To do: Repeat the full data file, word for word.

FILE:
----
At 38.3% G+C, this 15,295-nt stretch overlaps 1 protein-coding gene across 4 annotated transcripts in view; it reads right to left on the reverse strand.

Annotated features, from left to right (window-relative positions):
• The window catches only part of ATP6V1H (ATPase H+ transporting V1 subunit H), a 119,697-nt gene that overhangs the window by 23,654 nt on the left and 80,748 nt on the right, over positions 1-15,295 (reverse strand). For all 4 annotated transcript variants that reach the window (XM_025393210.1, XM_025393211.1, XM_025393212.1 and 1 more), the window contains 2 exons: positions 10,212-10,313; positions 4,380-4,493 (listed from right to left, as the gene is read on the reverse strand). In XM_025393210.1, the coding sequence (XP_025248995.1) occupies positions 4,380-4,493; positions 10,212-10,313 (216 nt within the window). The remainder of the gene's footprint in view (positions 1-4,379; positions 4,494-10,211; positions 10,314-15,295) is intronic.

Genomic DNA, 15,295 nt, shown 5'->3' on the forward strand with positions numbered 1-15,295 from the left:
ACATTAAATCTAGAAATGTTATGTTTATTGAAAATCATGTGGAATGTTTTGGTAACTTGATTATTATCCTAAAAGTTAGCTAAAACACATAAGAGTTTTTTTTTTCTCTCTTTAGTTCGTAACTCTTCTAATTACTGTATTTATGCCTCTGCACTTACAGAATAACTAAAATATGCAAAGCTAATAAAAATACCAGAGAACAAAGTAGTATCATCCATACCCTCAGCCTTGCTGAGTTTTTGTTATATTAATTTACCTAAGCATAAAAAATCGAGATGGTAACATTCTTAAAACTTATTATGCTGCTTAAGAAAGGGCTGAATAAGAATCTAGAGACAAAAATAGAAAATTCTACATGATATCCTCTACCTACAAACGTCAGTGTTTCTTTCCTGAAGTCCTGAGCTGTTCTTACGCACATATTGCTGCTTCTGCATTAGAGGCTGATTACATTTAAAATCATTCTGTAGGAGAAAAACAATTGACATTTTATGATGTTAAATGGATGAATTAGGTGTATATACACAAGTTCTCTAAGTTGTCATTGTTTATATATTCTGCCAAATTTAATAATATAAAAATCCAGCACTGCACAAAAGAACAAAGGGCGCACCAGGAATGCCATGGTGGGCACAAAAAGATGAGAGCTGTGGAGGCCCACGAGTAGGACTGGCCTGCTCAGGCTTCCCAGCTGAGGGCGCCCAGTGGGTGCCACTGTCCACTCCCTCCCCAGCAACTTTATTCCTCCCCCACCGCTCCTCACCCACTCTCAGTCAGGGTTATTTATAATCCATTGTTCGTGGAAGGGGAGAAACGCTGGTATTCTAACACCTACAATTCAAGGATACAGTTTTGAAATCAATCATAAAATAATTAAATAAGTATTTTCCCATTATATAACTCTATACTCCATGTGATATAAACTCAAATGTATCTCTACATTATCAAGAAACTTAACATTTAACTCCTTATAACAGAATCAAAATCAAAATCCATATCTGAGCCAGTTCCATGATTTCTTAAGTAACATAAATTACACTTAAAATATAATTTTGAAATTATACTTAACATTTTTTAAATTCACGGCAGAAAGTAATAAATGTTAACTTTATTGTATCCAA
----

At 38.3% G+C, this 15,295-nt stretch overlaps 1 protein-coding gene across 4 annotated transcripts in view; it reads right to left on the reverse strand.

Annotated features, from left to right (window-relative positions):
• The window catches only part of ATP6V1H (ATPase H+ transporting V1 subunit H), a 119,697-nt gene that overhangs the window by 23,654 nt on the left and 80,748 nt on the right, over positions 1-15,295 (reverse strand). For all 4 annotated transcript variants that reach the window (XM_025393210.1, XM_025393211.1, XM_025393212.1 and 1 more), the window contains 2 exons: positions 10,212-10,313; positions 4,380-4,493 (listed from right to left, as the gene is read on the reverse strand). In XM_025393210.1, the coding sequence (XP_025248995.1) occupies positions 4,380-4,493; positions 10,212-10,313 (216 nt within the window). The remainder of the gene's footprint in view (positions 1-4,379; positions 4,494-10,211; positions 10,314-15,295) is intronic.

Genomic DNA, 15,295 nt, shown 5'->3' on the forward strand with positions numbered 1-15,295 from the left:
ACATTAAATCTAGAAATGTTATGTTTATTGAAAATCATGTGGAATGTTTTGGTAACTTGATTATTATCCTAAAAGTTAGCTAAAACACATAAGAGTTTTTTTTTTCTCTCTTTAGTTCGTAACTCTTCTAATTACTGTATTTATGCCTCTGCACTTACAGAATAACTAAAATATGCAAAGCTAATAAAAATACCAGAGAACAAAGTAGTATCATCCATACCCTCAGCCTTGCTGAGTTTTTGTTATATTAATTTACCTAAGCATAAAAAATCGAGATGGTAACATTCTTAAAACTTATTATGCTGCTTAAGAAAGGGCTGAATAAGAATCTAGAGACAAAAATAGAAAATTCTACATGATATCCTCTACCTACAAACGTCAGTGTTTCTTTCCTGAAGTCCTGAGCTGTTCTTACGCACATATTGCTGCTTCTGCATTAGAGGCTGATTACATTTAAAATCATTCTGTAGGAGAAAAACAATTGACATTTTATGATGTTAAATGGATGAATTAGGTGTATATACACAAGTTCTCTAAGTTGTCATTGTTTATATATTCTGCCAAATTTAATAATATAAAAATCCAGCACTGCACAAAAGAACAAAGGGCGCACCAGGAATGCCATGGTGGGCACAAAAAGATGAGAGCTGTGGAGGCCCACGAGTAGGACTGGCCTGCTCAGGCTTCCCAGCTGAGGGCGCCCAGTGGGTGCCACTGTCCACTCCCTCCCCAGCAACTTTATTCCTCCCCCACCGCTCCTCACCCACTCTCAGTCAGGGTTATTTATAATCCATTGTTCGTGGAAGGGGAGAAACGCTGGTATTCTAACACCTACAATTCAAGGATACAGTTTTGAAATCAATCATAAAATAATTAAATAAGTATTTTCCCATTATATAACTCTATACTCCATGTGATATAAACTCAAATGTATCTCTACATTATCAAGAAACTTAACATTTAACTCCTTATAACAGAATCAAAATCAAAATCCATATCTGAGCCAGTTCCATGATTTCTTAAGTAACATAAATTACACTTAAAATATAATTTTGAAATTATACTTAACATTTTTTAAATTCACGGCAGAAAGTAATAAATGTTAACTTTATTGTATCCAA